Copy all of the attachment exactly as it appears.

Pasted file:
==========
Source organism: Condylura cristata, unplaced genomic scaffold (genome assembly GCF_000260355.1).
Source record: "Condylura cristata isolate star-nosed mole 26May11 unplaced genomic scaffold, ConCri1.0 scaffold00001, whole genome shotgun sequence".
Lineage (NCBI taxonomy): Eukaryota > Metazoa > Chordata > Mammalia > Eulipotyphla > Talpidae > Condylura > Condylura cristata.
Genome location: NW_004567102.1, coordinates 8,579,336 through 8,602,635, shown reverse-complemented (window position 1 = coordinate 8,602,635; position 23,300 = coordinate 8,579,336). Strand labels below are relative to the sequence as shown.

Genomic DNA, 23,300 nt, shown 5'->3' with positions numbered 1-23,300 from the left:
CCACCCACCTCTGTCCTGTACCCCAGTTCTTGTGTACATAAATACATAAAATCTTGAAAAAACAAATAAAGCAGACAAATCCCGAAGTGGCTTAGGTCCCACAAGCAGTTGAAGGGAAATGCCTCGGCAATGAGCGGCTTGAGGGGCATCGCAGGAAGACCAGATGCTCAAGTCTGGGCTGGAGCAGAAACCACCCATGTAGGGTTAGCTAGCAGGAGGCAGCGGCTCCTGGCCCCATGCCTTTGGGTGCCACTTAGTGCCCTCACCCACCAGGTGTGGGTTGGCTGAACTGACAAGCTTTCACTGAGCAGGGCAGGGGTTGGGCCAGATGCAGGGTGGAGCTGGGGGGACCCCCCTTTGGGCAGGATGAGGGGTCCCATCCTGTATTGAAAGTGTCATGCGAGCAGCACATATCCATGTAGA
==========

Source organism: Condylura cristata, unplaced genomic scaffold (genome assembly GCF_000260355.1).
Source record: "Condylura cristata isolate star-nosed mole 26May11 unplaced genomic scaffold, ConCri1.0 scaffold00001, whole genome shotgun sequence".
Lineage (NCBI taxonomy): Eukaryota > Metazoa > Chordata > Mammalia > Eulipotyphla > Talpidae > Condylura > Condylura cristata.
Genome location: NW_004567102.1, coordinates 8,579,336 through 8,602,635, shown reverse-complemented (window position 1 = coordinate 8,602,635; position 23,300 = coordinate 8,579,336). Strand labels below are relative to the sequence as shown.

Genomic DNA, 23,300 nt, shown 5'->3' with positions numbered 1-23,300 from the left:
CCACCCACCTCTGTCCTGTACCCCAGTTCTTGTGTACATAAATACATAAAATCTTGAAAAAACAAATAAAGCAGACAAATCCCGAAGTGGCTTAGGTCCCACAAGCAGTTGAAGGGAAATGCCTCGGCAATGAGCGGCTTGAGGGGCATCGCAGGAAGACCAGATGCTCAAGTCTGGGCTGGAGCAGAAACCACCCATGTAGGGTTAGCTAGCAGGAGGCAGCGGCTCCTGGCCCCATGCCTTTGGGTGCCACTTAGTGCCCTCACCCACCAGGTGTGGGTTGGCTGAACTGACAAGCTTTCACTGAGCAGGGCAGGGGTTGGGCCAGATGCAGGGTGGAGCTGGGGGGACCCCCCTTTGGGCAGGATGAGGGGTCCCATCCTGTATTGAAAGTGTCATGCGAGCAGCACATATCCATGTAGA